As we approach the labor day holiday, human resources officials, brokers, consultants, and others begin to think not as much about the end of summer, but rather, the approaching OPEN ENROLLMENT SEASON! Before we know it, that special time of the year will be upon us. Having been involved with so many open enrollments over the years, as an insurance company executive, third party administrator, wholesaler, consultant, and retailer/broker, I have accumulated some insight as to what employees/enrollees should be considering during this important time of the year. Call these my “open enrollment best practices”, or, put another way, the things enrollees/employees should consider as they enter open enrollment season…
A previous post informed about an upcoming (voluntary in 2015; mandatory in 2016) Affordable Care Act (ACA) compliance requirement requiring employers (small and large) and health insurers to report on health insurance coverage offered to employees.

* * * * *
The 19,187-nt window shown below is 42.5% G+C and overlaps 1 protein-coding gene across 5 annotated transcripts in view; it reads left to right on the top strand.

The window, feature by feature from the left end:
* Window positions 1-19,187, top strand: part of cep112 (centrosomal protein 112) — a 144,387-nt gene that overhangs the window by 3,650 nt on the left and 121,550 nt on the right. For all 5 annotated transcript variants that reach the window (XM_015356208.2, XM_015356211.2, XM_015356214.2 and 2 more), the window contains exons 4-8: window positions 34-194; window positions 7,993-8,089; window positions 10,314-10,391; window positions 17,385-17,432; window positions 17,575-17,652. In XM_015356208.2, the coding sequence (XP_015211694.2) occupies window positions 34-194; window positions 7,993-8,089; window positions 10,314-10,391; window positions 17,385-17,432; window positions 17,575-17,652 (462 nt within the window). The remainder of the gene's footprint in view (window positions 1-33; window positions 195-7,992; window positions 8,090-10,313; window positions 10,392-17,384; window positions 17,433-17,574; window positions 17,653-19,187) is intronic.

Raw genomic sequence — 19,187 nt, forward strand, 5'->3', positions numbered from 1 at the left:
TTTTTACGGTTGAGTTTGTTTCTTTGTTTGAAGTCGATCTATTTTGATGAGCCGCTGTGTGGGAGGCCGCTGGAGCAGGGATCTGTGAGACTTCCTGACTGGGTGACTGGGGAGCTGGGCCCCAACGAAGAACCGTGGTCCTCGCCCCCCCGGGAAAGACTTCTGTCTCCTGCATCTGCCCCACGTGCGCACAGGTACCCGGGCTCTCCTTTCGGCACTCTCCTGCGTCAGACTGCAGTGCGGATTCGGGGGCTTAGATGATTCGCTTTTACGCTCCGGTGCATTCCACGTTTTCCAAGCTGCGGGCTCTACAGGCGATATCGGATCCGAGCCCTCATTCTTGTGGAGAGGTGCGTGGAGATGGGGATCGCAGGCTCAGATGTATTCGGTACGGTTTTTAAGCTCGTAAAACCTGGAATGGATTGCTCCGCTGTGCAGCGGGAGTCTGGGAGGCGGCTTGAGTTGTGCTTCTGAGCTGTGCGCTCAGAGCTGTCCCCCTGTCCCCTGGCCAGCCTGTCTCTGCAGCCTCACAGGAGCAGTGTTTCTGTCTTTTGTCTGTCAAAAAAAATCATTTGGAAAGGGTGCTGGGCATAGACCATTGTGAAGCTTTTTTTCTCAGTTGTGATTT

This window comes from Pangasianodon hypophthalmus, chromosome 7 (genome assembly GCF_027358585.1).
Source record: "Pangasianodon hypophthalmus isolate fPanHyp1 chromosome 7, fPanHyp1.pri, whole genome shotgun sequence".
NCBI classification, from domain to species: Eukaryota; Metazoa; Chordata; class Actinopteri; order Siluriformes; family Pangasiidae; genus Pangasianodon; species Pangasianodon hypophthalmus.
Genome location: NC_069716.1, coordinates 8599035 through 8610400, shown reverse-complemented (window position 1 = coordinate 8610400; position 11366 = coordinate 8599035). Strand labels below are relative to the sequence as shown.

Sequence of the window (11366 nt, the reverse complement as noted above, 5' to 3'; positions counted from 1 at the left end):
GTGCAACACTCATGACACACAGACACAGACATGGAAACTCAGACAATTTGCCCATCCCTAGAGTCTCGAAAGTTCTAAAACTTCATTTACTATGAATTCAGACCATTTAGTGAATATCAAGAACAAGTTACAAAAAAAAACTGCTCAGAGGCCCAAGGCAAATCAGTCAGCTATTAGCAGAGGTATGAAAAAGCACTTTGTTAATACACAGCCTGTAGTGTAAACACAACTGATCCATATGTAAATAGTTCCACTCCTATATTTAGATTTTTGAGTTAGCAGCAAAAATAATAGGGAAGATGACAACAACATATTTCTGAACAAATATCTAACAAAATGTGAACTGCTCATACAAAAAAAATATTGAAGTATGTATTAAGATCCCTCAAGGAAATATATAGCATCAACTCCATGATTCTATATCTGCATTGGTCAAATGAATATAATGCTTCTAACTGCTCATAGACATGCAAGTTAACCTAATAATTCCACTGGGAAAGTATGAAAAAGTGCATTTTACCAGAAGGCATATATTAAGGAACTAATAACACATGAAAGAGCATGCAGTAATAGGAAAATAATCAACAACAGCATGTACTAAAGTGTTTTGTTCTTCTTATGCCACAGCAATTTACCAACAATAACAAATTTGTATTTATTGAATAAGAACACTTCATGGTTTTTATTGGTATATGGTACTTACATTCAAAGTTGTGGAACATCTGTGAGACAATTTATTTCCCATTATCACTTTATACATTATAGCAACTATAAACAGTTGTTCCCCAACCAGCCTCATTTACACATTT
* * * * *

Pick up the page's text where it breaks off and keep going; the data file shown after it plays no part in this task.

Recently the IRS released draft versions of various forms that employers will need to disclose detailed information to both their employees and the IRS. The purpose of the reporting is to assist the federal government in enforcing the ACAs individual mandate, employer mandate, and premium subsidy provisions.
Readers and health care stakeholders may find it interesting (if not frustrating), that as of the date of this blog post (August 6, 2014) there have been a grand total of 42 changes* made to the Affordable Care Act (ACA) since its signing into law on March 23, 2010. Furthermore, the changes have not originated from a single source; nor have the changes been influenced/encouraged by a single political party. The fact is, of the 42 changes to date, 24 have been made unilaterally by the President; 16 resulting from acts of Congress; and perhaps the most notable – 2 – by the Supreme Court of the United States (SCOTUS). After taking last week off to enjoy a nice family vacation, I return this week to summarize these important changes.